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See more synonyms for glister on Thesaurus.com
verb (used without object) Archaic.
  1. to glisten; glitter.
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  1. glitter; sparkle.
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Origin of glister

1350–1400; Middle English; akin to glisten
Related formsglis·ter·ing·ly, adverb
Dictionary.com Unabridged Based on the Random House Unabridged Dictionary, © Random House, Inc. 2018

Related Words

radiance, glare, show, glitz, zap, glisten, twinkle, gleam, flash, shimmer, sparkle, sheen, luster, glamour, beam, shine, brightness, pageantry, coruscation, splendor

Examples from the Web for glister

Historical Examples

  • A glowworm is not discerned in the sunshine, though it glister in the dark.

    A Christian Directory (Volume 1 of 4)

    Richard Baxter

  • Despite the keen wind, a glister of sweat-drops studded his forehead.

    Darkness and Dawn

    George Allan England

  • George Light in 1657 paid Dr. Modè fifty pounds of tobacco for 'a glister and administering.'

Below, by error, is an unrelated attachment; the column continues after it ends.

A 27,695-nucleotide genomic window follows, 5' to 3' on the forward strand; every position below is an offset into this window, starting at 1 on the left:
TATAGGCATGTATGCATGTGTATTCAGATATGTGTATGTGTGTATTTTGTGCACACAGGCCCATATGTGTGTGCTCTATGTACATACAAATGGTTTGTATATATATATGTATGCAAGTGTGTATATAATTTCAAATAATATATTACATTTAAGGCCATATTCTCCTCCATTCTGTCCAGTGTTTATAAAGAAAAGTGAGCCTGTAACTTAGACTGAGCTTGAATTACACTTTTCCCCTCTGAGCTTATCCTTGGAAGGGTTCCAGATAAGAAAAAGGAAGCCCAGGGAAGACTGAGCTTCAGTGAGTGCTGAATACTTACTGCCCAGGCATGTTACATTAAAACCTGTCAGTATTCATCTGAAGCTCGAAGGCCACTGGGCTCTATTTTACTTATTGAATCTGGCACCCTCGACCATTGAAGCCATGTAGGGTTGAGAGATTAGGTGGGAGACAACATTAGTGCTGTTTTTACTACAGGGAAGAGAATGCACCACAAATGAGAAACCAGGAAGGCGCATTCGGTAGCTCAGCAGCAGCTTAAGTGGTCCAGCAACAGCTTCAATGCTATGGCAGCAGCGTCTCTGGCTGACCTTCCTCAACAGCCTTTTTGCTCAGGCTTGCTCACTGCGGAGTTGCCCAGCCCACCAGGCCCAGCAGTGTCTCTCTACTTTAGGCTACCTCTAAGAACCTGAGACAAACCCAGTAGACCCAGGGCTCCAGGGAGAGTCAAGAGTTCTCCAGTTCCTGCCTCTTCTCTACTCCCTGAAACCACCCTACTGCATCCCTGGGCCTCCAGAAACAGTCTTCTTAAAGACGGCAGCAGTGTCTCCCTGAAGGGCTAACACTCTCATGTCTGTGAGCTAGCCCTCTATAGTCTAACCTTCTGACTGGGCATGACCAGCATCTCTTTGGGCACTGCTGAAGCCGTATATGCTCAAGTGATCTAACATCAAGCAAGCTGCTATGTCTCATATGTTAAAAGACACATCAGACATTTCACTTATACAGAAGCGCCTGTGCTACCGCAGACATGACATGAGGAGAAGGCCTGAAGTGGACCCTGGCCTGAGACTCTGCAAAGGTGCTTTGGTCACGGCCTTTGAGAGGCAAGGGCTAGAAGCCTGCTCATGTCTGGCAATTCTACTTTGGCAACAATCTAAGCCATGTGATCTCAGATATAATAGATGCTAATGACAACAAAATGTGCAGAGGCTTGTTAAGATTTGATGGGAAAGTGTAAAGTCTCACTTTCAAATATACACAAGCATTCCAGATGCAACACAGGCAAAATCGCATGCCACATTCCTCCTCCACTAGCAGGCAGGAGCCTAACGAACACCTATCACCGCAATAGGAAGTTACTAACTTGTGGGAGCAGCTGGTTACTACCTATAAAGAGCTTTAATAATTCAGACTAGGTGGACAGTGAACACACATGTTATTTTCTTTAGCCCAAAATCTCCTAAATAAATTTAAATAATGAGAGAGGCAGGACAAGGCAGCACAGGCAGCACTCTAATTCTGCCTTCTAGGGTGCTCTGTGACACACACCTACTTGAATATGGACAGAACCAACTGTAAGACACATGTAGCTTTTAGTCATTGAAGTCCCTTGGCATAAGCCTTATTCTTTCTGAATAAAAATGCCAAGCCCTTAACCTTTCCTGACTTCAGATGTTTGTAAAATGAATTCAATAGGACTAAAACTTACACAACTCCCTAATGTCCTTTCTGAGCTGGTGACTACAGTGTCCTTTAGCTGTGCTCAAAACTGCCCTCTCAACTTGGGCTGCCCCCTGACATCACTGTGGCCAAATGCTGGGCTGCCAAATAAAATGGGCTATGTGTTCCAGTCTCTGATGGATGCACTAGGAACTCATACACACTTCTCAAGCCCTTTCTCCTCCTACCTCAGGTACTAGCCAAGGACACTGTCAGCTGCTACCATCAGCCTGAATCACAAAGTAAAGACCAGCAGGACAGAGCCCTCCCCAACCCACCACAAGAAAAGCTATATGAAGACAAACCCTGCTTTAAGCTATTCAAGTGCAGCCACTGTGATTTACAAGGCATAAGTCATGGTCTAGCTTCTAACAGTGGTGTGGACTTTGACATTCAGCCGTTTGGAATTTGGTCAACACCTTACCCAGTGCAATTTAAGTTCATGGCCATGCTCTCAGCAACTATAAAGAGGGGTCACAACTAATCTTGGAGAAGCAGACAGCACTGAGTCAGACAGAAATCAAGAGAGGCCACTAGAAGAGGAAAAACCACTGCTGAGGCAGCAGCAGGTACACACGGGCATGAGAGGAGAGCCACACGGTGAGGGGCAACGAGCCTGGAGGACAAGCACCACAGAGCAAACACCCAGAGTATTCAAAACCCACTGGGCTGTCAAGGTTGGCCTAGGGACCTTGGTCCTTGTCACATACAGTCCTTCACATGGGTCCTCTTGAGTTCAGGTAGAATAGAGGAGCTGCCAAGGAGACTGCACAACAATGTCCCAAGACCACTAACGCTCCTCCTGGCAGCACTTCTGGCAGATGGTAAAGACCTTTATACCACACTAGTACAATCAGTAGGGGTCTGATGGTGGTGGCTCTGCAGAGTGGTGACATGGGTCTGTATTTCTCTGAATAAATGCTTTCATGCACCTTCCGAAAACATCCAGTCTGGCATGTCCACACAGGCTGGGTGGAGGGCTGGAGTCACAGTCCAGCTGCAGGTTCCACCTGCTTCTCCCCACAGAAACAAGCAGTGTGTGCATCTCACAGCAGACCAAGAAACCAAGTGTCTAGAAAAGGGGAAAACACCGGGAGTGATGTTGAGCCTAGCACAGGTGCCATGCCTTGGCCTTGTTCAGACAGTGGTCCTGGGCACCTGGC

• She only shook her head; and now he saw the glister of tear-drops in those beautiful gray eyes.

    The Air Trust

    George Allan England

  • The glister of the profit that was supposed to have ensued to Scotsmen blinded many men's eyes at the first sight.

British Dictionary definitions for glister


verb, noun
  1. an archaic word for glitter
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Derived Formsglisteringly, adverb

Word Origin

C14: probably from Middle Dutch glisteren
Collins English Dictionary - Complete & Unabridged 2012 Digital Edition © William Collins Sons & Co. Ltd. 1979, 1986 © HarperCollins Publishers 1998, 2000, 2003, 2005, 2006, 2007, 2009, 2012

Word Origin and History for glister


late 14c., probably from or related to Low German glisten, Middle Dutch glisteren, from PIE root *ghel- "to shine, glitter" (see glass). Related: Glistered; glistering. As a noun, from 1530s.

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Online Etymology Dictionary, © 2010 Douglas Harper